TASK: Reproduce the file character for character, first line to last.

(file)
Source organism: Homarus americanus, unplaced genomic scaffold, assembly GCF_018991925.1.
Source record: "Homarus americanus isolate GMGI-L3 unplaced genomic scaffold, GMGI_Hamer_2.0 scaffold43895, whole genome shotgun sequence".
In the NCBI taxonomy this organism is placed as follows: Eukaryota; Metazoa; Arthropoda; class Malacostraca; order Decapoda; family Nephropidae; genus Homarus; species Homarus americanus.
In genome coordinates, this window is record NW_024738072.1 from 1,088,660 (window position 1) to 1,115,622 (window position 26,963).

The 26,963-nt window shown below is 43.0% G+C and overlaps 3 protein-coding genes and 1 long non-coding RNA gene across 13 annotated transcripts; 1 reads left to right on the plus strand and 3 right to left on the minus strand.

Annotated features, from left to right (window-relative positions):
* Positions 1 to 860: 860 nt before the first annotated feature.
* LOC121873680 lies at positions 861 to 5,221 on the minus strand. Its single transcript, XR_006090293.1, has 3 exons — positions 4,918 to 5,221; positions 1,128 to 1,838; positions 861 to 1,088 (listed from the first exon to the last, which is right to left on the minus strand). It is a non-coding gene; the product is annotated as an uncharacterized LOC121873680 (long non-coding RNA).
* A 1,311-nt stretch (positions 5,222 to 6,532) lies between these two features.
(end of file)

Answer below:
Source organism: Homarus americanus, unplaced genomic scaffold, assembly GCF_018991925.1.
Source record: "Homarus americanus isolate GMGI-L3 unplaced genomic scaffold, GMGI_Hamer_2.0 scaffold43895, whole genome shotgun sequence".
In the NCBI taxonomy this organism is placed as follows: Eukaryota; Metazoa; Arthropoda; class Malacostraca; order Decapoda; family Nephropidae; genus Homarus; species Homarus americanus.
In genome coordinates, this window is record NW_024738072.1 from 1,088,660 (window position 1) to 1,115,622 (window position 26,963).

The 26,963-nt window shown below is 43.0% G+C and overlaps 3 protein-coding genes and 1 long non-coding RNA gene across 13 annotated transcripts; 1 reads left to right on the plus strand and 3 right to left on the minus strand.

Annotated features, from left to right (window-relative positions):
* Positions 1 to 860: 860 nt before the first annotated feature.
* LOC121873680 lies at positions 861 to 5,221 on the minus strand. Its single transcript, XR_006090293.1, has 3 exons — positions 4,918 to 5,221; positions 1,128 to 1,838; positions 861 to 1,088 (listed from the first exon to the last, which is right to left on the minus strand). It is a non-coding gene; the product is annotated as an uncharacterized LOC121873680 (long non-coding RNA).
* A 1,311-nt stretch (positions 5,222 to 6,532) lies between these two features.